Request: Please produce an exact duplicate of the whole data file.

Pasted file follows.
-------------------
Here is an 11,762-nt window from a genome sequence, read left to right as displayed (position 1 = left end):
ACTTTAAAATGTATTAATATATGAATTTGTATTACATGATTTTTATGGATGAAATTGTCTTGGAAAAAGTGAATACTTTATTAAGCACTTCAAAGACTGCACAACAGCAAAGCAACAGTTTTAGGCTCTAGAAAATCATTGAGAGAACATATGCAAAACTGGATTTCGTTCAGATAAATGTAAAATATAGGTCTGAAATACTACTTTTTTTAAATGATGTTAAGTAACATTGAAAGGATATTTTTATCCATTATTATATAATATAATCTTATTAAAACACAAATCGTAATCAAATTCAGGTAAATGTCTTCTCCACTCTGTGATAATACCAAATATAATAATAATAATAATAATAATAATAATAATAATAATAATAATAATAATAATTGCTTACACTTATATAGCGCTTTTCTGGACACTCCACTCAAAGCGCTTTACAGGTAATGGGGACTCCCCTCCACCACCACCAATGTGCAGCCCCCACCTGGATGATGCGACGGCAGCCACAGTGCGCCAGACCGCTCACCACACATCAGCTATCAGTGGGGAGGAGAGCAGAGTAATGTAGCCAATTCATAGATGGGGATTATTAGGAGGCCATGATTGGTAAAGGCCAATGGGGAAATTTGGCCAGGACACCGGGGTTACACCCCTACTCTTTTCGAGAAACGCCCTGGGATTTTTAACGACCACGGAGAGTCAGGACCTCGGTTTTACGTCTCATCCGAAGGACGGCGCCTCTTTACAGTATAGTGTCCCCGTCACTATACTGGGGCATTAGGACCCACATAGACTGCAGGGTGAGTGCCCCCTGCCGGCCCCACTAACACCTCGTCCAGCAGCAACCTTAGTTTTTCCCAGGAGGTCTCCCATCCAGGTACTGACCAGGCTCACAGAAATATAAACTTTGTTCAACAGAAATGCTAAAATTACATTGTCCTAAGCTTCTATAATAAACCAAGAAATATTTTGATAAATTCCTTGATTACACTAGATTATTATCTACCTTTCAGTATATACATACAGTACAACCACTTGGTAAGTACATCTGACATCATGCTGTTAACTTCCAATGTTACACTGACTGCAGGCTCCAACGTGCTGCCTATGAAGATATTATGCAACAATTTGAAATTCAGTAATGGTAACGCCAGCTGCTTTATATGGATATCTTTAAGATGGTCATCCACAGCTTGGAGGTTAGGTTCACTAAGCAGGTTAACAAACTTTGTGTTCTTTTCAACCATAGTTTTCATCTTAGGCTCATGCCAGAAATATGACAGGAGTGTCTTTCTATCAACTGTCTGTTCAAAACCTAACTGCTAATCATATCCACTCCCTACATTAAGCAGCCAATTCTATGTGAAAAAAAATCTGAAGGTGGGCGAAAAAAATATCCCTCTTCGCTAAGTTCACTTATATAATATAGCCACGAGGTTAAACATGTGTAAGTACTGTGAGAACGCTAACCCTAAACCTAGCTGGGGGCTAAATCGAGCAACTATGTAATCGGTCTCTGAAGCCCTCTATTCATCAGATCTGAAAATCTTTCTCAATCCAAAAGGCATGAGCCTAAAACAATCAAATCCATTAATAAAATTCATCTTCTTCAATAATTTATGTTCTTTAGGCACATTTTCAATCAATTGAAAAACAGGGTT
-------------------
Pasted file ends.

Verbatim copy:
Here is an 11,762-nt window from a genome sequence, read left to right as displayed (position 1 = left end):
ACTTTAAAATGTATTAATATATGAATTTGTATTACATGATTTTTATGGATGAAATTGTCTTGGAAAAAGTGAATACTTTATTAAGCACTTCAAAGACTGCACAACAGCAAAGCAACAGTTTTAGGCTCTAGAAAATCATTGAGAGAACATATGCAAAACTGGATTTCGTTCAGATAAATGTAAAATATAGGTCTGAAATACTACTTTTTTTAAATGATGTTAAGTAACATTGAAAGGATATTTTTATCCATTATTATATAATATAATCTTATTAAAACACAAATCGTAATCAAATTCAGGTAAATGTCTTCTCCACTCTGTGATAATACCAAATATAATAATAATAATAATAATAATAATAATAATAATAATAATAATAATAATAATTGCTTACACTTATATAGCGCTTTTCTGGACACTCCACTCAAAGCGCTTTACAGGTAATGGGGACTCCCCTCCACCACCACCAATGTGCAGCCCCCACCTGGATGATGCGACGGCAGCCACAGTGCGCCAGACCGCTCACCACACATCAGCTATCAGTGGGGAGGAGAGCAGAGTAATGTAGCCAATTCATAGATGGGGATTATTAGGAGGCCATGATTGGTAAAGGCCAATGGGGAAATTTGGCCAGGACACCGGGGTTACACCCCTACTCTTTTCGAGAAACGCCCTGGGATTTTTAACGACCACGGAGAGTCAGGACCTCGGTTTTACGTCTCATCCGAAGGACGGCGCCTCTTTACAGTATAGTGTCCCCGTCACTATACTGGGGCATTAGGACCCACATAGACTGCAGGGTGAGTGCCCCCTGCCGGCCCCACTAACACCTCGTCCAGCAGCAACCTTAGTTTTTCCCAGGAGGTCTCCCATCCAGGTACTGACCAGGCTCACAGAAATATAAACTTTGTTCAACAGAAATGCTAAAATTACATTGTCCTAAGCTTCTATAATAAACCAAGAAATATTTTGATAAATTCCTTGATTACACTAGATTATTATCTACCTTTCAGTATATACATACAGTACAACCACTTGGTAAGTACATCTGACATCATGCTGTTAACTTCCAATGTTACACTGACTGCAGGCTCCAACGTGCTGCCTATGAAGATATTATGCAACAATTTGAAATTCAGTAATGGTAACGCCAGCTGCTTTATATGGATATCTTTAAGATGGTCATCCACAGCTTGGAGGTTAGGTTCACTAAGCAGGTTAACAAACTTTGTGTTCTTTTCAACCATAGTTTTCATCTTAGGCTCATGCCAGAAATATGACAGGAGTGTCTTTCTATCAACTGTCTGTTCAAAACCTAACTGCTAATCATATCCACTCCCTACATTAAGCAGCCAATTCTATGTGAAAAAAAATCTGAAGGTGGGCGAAAAAAATATCCCTCTTCGCTAAGTTCACTTATATAATATAGCCACGAGGTTAAACATGTGTAAGTACTGTGAGAACGCTAACCCTAAACCTAGCTGGGGGCTAAATCGAGCAACTATGTAATCGGTCTCTGAAGCCCTCTATTCATCAGATCTGAAAATCTTTCTCAATCCAAAAGGCATGAGCCTAAAACAATCAAATCCATTAATAAAATTCATCTTCTTCAATAATTTATGTTCTTTAGGCACATTTTCAATCAATTGAAAAACAGGGTT